Cuyahoga Valley National Park

The History of the Cuyahoga Valley

©2006 National Park ServicesIn the heyday of the Ohio & Erie Canal, Hell's Half Acre served at various times as a residence, store, and tavern.

The history of the Cuyahoga Valley revolves around the Ohio & Erie Canal. The canal provided Ohio residents with waterways south to the Ohio River and north to Lake Erie, creating essential links to the eastern agricultural markets.

Construction of the canal began in 1825 and was completed seven years later. The canal became the main means of transportation of wheat to the eastern states, and at its peak, included more than 1,000 miles of main line canals, feeders, and side cuts.

The introduction of railroads and poor management of the canal caused its decline in the late 1800s. In 1913, when a great flood struck, the canal was abandoned. Today, Towpath Trail in Cuyahoga National Park follows the route of the former canal as it once traversed the park. As visitors follow the trail, they can stop at these historical sites to learn about the once-vital canal:

  • Zimmerman's Tavern: Once a rowdy bar frequented by boat crews, Zimmerman's Tavern eventually catered to the passing pleasure boats, earning a more respectable reputation.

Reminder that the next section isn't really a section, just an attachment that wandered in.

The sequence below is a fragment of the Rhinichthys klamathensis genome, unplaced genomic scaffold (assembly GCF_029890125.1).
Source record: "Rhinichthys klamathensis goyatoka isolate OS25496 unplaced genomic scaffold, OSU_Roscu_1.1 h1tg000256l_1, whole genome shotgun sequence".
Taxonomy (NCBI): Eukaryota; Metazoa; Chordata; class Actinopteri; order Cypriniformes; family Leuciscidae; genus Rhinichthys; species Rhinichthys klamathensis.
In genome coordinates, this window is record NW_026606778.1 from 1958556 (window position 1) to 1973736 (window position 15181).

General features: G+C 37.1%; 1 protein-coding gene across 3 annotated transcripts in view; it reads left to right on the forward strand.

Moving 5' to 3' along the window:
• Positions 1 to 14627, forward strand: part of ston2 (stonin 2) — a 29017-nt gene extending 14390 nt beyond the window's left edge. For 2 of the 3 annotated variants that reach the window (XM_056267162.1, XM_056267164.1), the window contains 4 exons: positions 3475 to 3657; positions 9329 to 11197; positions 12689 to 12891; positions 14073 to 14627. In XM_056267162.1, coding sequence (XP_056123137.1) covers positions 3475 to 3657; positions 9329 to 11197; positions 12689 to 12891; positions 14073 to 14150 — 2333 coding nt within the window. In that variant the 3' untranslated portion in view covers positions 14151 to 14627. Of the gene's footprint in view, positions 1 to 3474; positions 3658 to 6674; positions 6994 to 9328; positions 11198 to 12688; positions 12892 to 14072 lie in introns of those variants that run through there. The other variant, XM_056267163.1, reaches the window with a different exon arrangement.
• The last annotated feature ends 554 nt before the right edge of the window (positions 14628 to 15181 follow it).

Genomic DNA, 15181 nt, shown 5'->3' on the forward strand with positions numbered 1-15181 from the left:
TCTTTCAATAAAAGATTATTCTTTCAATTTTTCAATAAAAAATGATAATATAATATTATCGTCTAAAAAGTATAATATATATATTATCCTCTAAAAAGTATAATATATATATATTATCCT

• Lock 39: One of the 44 locks along the Ohio & Erie Canal, Lock 39 once lifted or lowered boats nine feet.
  • McMillan Dry Dock: Operated by John McMillan, the dry dock was used to service boats until the canal closed in 1913.
  • Hell's Half Acre: Most recently, this 1820s structure was used as a general store. Before that, it served as a tavern and a residence at various times. The tavern/store/home had a dubious reputation and was dubbed "Hell's Half Acre" by canal travelers.
  • Alexander's Mill: Built near Lock 37, Alexander's Mill capitalized on the spillway water from the lock, utilizing the water's power to grind flour and later feed.
  • Station Road Bridge: An old iron truss bridge built in 1881, Station Road Bridge now supports hikers, bikers, and horseback riders.
  • Peninsula Feeder: A free-standing stone bridge was constructed to bring water from the Cuyahoga River to the canal. Today all that remains are the stone walls.

Village of Peninsula: When Peninsula was established, the site was on a peninsula formed by a horseshoe bend in the Cuyahoga River. The quaint village is no longer on a peninsula because mill owners re-routed the river to utilize its power. Today antique shops, art galleries, restaurants, and the Cuyahoga Valley Scenic Railroad depot can be found in Peninsula.

Many other locks and historic sites pepper the Towpath Trail, recalling 19th century life along the Ohio & Erie Canal. The trail can be navigated by foot, horse, or bike, so travelers can enjoy the sights at their own pace.

Cuyahoga Valley National Park is unique in many ways. It is located near two major cities and has thriving village communities and a golf course. At the same time, the park houses lush wilderness. It's a combination that three million travelers per year come to see.©Publications International, Ltd.